The leader of upstart automaker Tesla Motors says he is confident that its Model S electric car is safe and will be cleared by a federal investigation into two battery fires.
CEO Elon Musk said the fires, which occurred when metal road debris pierced the underbody of the cars at highway speeds, are extreme cases. He doesn't expect a recall and said his engineers are not working on any fixes for the battery-powered cars. "In both cases it was a large piece of metal essentially braced against the tarmac," Musk said in an interview Friday with The Associated Press.
No one was hurt in the fires, which began in the batteries and happened along freeways near Seattle and Nashville, Tenn., starting Oct. 1. Another fire happened in Mexico after the driver ran through a concrete wall at more than 100 mph. In the Seattle case, the Model S hit a curved truck part. The car hit a trailer hitch in the Tennessee crash.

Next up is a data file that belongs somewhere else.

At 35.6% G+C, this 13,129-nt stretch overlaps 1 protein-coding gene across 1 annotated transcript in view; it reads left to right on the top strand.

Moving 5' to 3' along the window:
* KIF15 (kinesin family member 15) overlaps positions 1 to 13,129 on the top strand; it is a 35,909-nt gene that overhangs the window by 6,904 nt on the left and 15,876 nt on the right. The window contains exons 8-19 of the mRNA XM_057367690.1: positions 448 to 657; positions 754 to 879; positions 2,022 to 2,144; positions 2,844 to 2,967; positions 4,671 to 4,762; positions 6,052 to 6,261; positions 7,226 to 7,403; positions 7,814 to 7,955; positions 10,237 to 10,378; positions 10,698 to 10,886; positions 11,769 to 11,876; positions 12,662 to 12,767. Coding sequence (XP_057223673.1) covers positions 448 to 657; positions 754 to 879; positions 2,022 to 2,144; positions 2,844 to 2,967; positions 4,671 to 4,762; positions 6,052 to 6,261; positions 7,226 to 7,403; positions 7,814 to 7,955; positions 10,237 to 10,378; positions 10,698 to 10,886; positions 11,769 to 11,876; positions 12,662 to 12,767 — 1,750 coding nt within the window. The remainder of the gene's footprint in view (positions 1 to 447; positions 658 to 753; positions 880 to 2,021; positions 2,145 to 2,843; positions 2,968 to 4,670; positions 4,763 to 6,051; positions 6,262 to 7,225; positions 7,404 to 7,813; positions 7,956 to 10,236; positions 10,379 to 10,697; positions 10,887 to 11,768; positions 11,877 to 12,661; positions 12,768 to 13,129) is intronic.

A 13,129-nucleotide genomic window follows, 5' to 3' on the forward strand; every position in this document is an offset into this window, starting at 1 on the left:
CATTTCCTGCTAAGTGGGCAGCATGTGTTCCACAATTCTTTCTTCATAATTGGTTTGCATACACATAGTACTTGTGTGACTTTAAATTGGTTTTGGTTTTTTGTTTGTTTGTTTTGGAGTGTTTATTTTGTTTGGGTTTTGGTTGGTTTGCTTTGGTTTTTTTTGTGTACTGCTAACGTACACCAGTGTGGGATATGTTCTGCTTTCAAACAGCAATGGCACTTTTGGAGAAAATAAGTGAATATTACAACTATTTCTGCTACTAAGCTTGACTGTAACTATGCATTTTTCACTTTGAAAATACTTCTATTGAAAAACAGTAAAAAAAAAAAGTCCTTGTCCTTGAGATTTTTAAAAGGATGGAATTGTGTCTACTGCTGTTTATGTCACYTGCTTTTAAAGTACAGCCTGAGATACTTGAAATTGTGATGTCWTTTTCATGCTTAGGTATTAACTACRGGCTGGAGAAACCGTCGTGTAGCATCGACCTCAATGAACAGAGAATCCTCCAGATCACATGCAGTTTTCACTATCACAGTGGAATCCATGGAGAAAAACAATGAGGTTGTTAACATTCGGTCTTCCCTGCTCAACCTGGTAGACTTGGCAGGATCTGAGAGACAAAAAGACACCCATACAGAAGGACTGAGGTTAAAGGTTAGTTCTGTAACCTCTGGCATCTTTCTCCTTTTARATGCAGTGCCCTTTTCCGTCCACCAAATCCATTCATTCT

The National Highway Traffic Safety Administration, the U.S. government's auto safety watchdog, announced it would investigate the fires to see if there's a safety problem in the Tesla design.
Musk said no one has ever been hurt in a Model S crash, which shows there's no safety problem for drivers or passengers. The only other reason to investigate is economic loss from the fires, but Tesla amended its warranty to cover fire loss in crashes, Musk said.-- AP